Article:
August 9 is the Memorial of St. Teresia Benedicta a Cruce, Edith Stein, Catholic feminist, philosopher and martyr of Auschwitz. In this sketch, Fr. Paul Chaim Benedicta Schenck, Jewish born priest and Chair of the National Pro-Life Center (Washington, DC), examines the ... continue reading
By Deacon Keith A Fournier
Over the centuries, the Jesuits have been relied upon by Popes as trustworthy, heroic soldiers for Jesus Christ and His Church. Yes, there have been times when the company seemed to lose its fervor. However, Jesus Christ the King has always sent His Spirit to ... continue reading
By Deacon Keith Fournier
This great defender of the faith insisted on the central claim of Christianity: God can be known and loved-indeed, that is why He came into our midst in the person of His Son; so that through a relationship with Jesus Christ, man could participate in the ... continue reading
By Marshall Connolly (CALIFORNIA NETWORK)
On September 4, 2016, Pope Francis will canonize Mother Teresa as a saint of the Roman Catholic Church. Her canonization is an important event for Catholics and all people around the world. Here are 3 reasons why. LOS ANGELES, CA (Catholic Online) - When Mother Teresa ... continue reading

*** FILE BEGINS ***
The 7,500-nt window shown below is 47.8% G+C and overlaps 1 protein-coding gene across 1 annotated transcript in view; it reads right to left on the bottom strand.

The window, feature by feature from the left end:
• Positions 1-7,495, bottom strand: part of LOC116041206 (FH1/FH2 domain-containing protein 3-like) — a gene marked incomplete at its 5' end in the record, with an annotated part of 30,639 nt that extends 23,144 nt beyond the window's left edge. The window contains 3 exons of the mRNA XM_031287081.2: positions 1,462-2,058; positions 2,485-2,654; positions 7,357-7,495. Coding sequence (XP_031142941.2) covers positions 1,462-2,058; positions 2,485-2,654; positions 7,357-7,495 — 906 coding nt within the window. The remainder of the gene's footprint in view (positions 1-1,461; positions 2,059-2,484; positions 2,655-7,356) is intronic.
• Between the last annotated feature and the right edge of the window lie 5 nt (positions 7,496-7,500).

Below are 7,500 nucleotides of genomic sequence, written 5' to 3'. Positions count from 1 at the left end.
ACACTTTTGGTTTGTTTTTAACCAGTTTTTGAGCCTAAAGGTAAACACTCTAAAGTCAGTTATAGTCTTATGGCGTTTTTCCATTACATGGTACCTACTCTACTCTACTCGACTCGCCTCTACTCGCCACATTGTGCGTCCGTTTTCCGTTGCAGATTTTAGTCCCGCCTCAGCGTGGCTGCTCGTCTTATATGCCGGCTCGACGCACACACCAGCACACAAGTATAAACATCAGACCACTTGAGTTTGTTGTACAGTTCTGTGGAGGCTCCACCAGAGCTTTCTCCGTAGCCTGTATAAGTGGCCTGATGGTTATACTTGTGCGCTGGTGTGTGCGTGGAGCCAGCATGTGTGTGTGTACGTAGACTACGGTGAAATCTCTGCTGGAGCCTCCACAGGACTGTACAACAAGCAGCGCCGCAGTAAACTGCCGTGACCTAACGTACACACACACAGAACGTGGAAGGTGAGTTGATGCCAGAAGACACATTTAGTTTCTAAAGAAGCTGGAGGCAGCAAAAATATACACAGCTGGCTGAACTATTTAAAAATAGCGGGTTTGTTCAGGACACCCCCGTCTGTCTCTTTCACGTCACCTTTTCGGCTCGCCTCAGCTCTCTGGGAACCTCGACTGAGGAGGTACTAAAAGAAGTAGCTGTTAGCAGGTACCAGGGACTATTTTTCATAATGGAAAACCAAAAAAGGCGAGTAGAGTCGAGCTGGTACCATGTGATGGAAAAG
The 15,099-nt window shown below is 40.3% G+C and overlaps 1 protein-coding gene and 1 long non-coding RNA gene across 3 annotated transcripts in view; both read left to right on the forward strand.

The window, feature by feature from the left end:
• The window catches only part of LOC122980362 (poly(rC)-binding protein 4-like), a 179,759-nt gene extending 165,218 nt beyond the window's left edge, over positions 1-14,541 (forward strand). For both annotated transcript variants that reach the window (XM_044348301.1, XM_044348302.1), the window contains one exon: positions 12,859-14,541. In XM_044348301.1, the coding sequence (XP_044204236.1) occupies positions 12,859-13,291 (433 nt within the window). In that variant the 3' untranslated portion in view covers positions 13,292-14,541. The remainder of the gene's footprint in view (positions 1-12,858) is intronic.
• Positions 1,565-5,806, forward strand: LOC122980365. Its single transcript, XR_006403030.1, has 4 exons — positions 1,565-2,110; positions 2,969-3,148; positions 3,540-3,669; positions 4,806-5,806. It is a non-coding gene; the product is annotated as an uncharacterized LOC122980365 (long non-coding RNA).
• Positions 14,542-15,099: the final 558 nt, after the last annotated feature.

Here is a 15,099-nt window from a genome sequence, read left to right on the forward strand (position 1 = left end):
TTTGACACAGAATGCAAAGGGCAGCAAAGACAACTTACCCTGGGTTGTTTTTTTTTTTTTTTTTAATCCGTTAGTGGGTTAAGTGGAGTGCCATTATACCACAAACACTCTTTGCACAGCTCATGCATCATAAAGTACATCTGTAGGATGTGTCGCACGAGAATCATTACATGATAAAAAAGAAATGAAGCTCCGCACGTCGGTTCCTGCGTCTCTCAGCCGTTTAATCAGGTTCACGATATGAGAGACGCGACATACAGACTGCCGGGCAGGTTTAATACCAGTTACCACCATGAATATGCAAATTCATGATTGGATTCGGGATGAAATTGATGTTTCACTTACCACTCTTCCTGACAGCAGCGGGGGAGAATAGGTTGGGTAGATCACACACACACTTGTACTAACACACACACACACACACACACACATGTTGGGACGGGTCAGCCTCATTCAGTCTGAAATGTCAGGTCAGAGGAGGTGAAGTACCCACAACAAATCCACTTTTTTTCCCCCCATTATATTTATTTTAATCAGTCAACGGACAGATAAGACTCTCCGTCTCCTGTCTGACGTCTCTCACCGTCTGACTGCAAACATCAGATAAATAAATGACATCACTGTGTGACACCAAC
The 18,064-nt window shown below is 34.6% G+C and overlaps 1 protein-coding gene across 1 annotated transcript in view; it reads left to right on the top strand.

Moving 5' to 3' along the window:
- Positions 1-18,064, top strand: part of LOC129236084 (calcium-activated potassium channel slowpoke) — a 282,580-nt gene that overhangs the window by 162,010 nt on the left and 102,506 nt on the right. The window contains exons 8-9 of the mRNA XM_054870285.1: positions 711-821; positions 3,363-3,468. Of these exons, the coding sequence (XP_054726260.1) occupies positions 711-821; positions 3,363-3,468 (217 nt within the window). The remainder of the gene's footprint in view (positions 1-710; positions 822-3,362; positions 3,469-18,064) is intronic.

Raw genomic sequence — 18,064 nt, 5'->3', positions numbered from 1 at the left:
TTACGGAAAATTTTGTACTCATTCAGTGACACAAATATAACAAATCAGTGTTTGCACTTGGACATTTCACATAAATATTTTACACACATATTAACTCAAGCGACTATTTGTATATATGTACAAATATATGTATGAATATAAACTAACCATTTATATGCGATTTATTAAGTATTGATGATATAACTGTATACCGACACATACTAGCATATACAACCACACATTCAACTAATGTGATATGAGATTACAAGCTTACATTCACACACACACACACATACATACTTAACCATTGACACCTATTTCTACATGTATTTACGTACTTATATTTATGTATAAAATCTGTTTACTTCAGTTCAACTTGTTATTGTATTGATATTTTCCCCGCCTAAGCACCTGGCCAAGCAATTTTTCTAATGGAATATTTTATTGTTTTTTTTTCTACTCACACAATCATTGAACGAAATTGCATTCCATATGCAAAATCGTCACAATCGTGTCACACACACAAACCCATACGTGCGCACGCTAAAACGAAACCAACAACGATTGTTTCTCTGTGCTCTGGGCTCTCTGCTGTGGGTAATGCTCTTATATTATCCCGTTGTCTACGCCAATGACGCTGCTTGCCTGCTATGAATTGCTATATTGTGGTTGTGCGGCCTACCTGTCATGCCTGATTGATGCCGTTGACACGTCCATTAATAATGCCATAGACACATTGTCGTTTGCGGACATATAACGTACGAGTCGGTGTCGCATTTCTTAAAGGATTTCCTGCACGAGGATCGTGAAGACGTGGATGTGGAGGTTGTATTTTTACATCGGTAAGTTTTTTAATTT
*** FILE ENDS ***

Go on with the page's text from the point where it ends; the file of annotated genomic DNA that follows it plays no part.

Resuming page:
By Catholic Online (NEWS CONSORTIUM)
The most kids know of St. Patrick 's Day is that you must wear green or you'll get a pinch from your friends. Adults see the day as an occasion to celebrate, sometimes with green beer and other assorted alcoholic beverages. However, few really know what they are ... continue reading
By Deacon Keith Fournier
We need to learn a lesson from this great missionary. He saw what was good in the culture and "baptized" what could be redeemed. He respected the civil order, but never compromised the faith. Then, he went for the next generation with all his efforts, preaching the ... continue reading
By Catholic Online
Saint Patrick - remembered with parades, the wearing of green and feasts throughout the world wherever there are people of Irish descent, or wish to be -- was the patron saint and national apostle of Ireland who is credited with bringing Christianity to the country. ... continue reading
By Kenya Sinclair (CALIFORNIA NETWORK)
On Thursday Pope Francis celebrated St. Agnes' feast day in the Vatican by continuing the centuries-old tradition of blessing two lambs in her honor. LOS ANGELES, CA (Catholic Online) - Traditionally, the lambs blessed on January 21 are under a year old and their first ... continue reading
By Jennifer Hartline
St. Therese helps me understand: "the splendor of the rose and the whiteness of the lily do not take away the perfume of the little violet or the delightful simplicity of the daisy.if all flowers wanted to be roses, nature would lose her springtime beauty, and the ... continue reading